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  • Benjamin Makishima

The truth behind Question 4 in Massachusetts

On Sept. 21, 2016, Margaret Holcomb departed from her home in the picturesque college town of Amherst, Massachusetts, likely assuming that she would go about her Wednesday just like any other. Little did she know, as reported by the Daily Hampshire Gazette, the state police, as well as the Massachusetts National Guard, had already zeroed in on her residence that morning. The object of their focus: a lone marijuana plant growing in the backyard. By the time that the officers had dismounted from their helicopters, set aside their thermal imaging equipment, and dug up the plant in question, Holcomb hadn’t even arrived yet. The only one in the house was her adult son Tim as well as his sister, the two of them eating a late lunch. It was only later that the police discovered that Holcomb was growing the plant to ease her arthritis pain, though she did not have the proper permits to do so. While, according to Northampton attorney Michael Cutler, these kinds of raids are common in the area, many have begun questioning the necessity of deploying such a level of resource and manpower, particularly in such a sparsely populated area, in the service of enforcing such minor infringements marijuana laws.

The question of government waste is just one of the many issues coming to the forefront as the state of Massachusetts draws ever nearer to Nov. 8. Election Day will mark the end not only of a hotly contested presidential race, but also of a controversial campaign surrounding Question 4, one of four referendum questions on the ballot, and whether or not, as the question proposes, the state government should legalize recreational marijuana for adults 21 and over. Most opposition to the policy is centered on its potential effects on the youth of the commonwealth while the predominant rhetoric in favor of the policy has been focused, particularly in the last few weeks, on good governance: namely, the idea that legalizing recreational marijuana will allow for more efficient use of government resources as well as increased social equity.

For context: the question itself is not completely groundbreaking. Medical marijuana is perfectly legal in the state, and the possession of an ounce or less of marijuana is not subject to any punishment beyond a small fine. In the status quo, possession of the drug is already legal, or at least not subject to harsh criminal punishment, under certain circumstances.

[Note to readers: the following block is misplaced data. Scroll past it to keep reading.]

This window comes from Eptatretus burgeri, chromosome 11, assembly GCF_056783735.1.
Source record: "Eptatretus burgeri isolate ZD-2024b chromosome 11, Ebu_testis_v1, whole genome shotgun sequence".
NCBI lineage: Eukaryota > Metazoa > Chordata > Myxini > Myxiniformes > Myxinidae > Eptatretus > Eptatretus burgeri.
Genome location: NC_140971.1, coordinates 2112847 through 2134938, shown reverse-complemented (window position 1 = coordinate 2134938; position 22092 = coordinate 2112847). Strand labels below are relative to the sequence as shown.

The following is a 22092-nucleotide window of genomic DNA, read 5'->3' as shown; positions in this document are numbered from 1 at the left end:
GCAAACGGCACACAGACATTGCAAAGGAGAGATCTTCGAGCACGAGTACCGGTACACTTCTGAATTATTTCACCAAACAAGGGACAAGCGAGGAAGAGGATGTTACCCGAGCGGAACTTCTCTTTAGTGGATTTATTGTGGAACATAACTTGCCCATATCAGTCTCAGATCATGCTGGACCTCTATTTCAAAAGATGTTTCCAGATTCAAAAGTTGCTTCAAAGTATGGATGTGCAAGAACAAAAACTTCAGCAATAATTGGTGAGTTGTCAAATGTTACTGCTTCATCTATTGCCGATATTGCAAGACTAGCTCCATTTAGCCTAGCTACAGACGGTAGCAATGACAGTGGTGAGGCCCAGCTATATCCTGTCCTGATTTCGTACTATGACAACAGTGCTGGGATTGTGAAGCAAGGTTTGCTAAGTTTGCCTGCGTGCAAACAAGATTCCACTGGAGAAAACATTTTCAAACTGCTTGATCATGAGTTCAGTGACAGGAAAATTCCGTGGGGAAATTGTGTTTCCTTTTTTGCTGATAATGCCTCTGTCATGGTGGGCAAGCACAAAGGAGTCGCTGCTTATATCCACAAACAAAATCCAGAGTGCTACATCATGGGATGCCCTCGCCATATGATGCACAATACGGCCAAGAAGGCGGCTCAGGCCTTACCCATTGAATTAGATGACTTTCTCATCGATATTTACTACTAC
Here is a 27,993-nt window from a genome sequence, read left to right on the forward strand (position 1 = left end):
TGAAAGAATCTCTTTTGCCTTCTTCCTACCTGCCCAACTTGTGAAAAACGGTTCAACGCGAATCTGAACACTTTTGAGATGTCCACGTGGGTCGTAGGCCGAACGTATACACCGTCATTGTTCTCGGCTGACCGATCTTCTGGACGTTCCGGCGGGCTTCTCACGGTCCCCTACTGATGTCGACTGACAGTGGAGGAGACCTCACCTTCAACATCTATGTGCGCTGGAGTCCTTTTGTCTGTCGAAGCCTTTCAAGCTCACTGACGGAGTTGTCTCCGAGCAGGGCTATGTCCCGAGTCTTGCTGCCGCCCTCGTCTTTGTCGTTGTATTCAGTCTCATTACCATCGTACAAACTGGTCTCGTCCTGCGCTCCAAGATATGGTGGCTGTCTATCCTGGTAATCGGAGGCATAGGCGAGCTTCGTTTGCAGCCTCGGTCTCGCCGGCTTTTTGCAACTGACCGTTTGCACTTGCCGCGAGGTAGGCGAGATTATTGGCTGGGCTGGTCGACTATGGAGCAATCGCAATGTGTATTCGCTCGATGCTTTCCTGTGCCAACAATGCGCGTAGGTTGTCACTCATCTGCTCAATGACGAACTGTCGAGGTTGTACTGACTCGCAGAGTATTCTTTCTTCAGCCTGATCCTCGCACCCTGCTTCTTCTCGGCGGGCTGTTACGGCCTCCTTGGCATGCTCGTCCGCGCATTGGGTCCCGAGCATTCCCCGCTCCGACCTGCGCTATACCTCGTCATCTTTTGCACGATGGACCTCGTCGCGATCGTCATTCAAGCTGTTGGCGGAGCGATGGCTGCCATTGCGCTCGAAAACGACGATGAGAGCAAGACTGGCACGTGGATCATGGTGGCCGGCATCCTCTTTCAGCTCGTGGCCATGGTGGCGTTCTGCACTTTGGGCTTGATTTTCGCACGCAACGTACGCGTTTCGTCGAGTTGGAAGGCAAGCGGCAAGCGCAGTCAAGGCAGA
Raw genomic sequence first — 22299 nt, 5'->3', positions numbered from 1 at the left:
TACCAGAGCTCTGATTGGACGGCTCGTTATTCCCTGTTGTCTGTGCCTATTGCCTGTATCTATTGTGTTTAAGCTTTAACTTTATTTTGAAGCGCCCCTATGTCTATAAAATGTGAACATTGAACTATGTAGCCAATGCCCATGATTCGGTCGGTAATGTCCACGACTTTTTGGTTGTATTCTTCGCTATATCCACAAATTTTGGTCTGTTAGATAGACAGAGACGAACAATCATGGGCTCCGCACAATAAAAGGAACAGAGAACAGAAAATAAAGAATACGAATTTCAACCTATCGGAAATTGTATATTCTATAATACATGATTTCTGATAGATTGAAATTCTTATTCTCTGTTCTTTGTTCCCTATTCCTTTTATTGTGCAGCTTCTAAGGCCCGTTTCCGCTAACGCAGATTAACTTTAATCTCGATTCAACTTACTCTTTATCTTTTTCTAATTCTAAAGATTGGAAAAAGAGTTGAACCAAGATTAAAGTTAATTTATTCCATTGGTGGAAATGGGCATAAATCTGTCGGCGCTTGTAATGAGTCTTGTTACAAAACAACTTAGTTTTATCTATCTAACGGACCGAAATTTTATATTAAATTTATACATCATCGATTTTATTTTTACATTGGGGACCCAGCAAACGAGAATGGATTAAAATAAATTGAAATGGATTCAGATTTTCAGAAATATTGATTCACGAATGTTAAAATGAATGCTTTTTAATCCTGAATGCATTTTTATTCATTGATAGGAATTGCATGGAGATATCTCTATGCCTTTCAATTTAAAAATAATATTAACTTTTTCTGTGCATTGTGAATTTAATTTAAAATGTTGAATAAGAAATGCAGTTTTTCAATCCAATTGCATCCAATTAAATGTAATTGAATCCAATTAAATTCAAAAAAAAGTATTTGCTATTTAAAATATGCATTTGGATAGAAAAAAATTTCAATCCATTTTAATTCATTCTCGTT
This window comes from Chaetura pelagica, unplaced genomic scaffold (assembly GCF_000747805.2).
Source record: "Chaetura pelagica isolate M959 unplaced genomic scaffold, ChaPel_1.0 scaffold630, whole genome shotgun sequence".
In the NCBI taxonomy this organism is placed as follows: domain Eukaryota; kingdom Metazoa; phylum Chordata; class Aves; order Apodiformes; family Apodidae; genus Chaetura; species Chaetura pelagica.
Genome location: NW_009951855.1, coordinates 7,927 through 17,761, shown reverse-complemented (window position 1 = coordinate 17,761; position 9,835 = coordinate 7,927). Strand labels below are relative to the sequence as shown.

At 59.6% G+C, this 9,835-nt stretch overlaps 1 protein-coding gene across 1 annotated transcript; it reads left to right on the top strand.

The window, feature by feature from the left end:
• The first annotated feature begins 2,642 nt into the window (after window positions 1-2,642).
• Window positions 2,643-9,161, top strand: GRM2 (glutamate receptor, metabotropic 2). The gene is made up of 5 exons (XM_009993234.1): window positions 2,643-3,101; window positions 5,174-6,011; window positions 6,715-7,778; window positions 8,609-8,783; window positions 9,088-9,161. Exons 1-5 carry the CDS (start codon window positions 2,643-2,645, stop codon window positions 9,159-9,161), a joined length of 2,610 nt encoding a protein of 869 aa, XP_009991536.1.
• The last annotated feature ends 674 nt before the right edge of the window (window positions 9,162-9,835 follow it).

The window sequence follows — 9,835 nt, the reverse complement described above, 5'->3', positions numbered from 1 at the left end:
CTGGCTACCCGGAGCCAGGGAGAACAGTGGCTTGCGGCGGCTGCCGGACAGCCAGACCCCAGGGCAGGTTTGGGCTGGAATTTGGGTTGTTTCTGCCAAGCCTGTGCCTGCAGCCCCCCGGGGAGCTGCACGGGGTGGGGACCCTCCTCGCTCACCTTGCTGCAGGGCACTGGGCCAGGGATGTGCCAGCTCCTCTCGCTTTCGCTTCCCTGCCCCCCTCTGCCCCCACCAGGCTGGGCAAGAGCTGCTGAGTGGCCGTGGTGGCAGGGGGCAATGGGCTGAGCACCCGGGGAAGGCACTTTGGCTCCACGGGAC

Yes on 4, the leading group behind the push to legalize, published on their website the main reasons why legalization is beneficial to society. While taxation of marijuana is a prominent issue, most of the arguments in favor are centered around government efficiency and social equity. Included in their platform is the idea that marijuana itself is expected to curb the opioid epidemic sweeping through the state by providing an alternative to commonly abused opiates like Oxycontin. Additionally, the Yes on 4 argues that marijuana clogs our judicial system with marijuana cases and uses up valuable government time.

Additionally, a recent report issued by the ACLU of Massachusetts pushed social equity issues to the forefront. The Oct. 2016 study stated that people of color were three times more likely to be harmed by strict cannabis enforcement policy. Additionally, the Holcomb household has not been the only one subject to invasion: recently, the state police raided on a house in Wendell, Massachusetts owned by a couple that actually had the proper documentation to grow marijuana. These raids have brought attention to the fact that meaningful government spending, like investment in education or drug treatment, is being instead funneled into massive raids on operations that pose no threat to anybody. Many supporters of Yes on 4 believe that legalizing recreational marijuana could solve this problem, simply by taking the issue out of law enforcement hands in terms of adult use.

Nonetheless, opponents of legalizing recreational cannabis stand strong. The anti-legalization camp, otherwise known as The Campaign for a Safe and Healthy Massachusetts, includes major state political figures such as Governor Charlie Baker and Mayor of Boston Marty Walsh. This campaign contends on its website that recreational marijuana will not only put young kids at risk of exposure early on, but will also increase the incidence of marijuana-related car accidents. Additionally, as relates to social equity, The Campaign for a Safe and Healthy Massachusetts does not respond to most of the Yes on 4 campaign’s statements. The anti-legalization group does, however mention that, in Colorado, a state in which recreational marijuana has already been passed, arrests of people of color have increased and low income communities have been the main sites of marijuana dispensaries.

While both sides have fought viciously, an Oct. 27 poll from the Boston Herald and Suffolk University shows that the Yes on 4 campaign is ahead by approximately 7 percentage points with likely voters. Ultimately, data on legalized recreational marijuana is unclear and largely nonexistent due to the recent nature of its introduction to public debate. However, it is clear that the issue is likely to pass, and because the current information is so hard interpret, the voters of Massachusetts can only sit and wait to find out exactly what might come of legal recreational cannabis.

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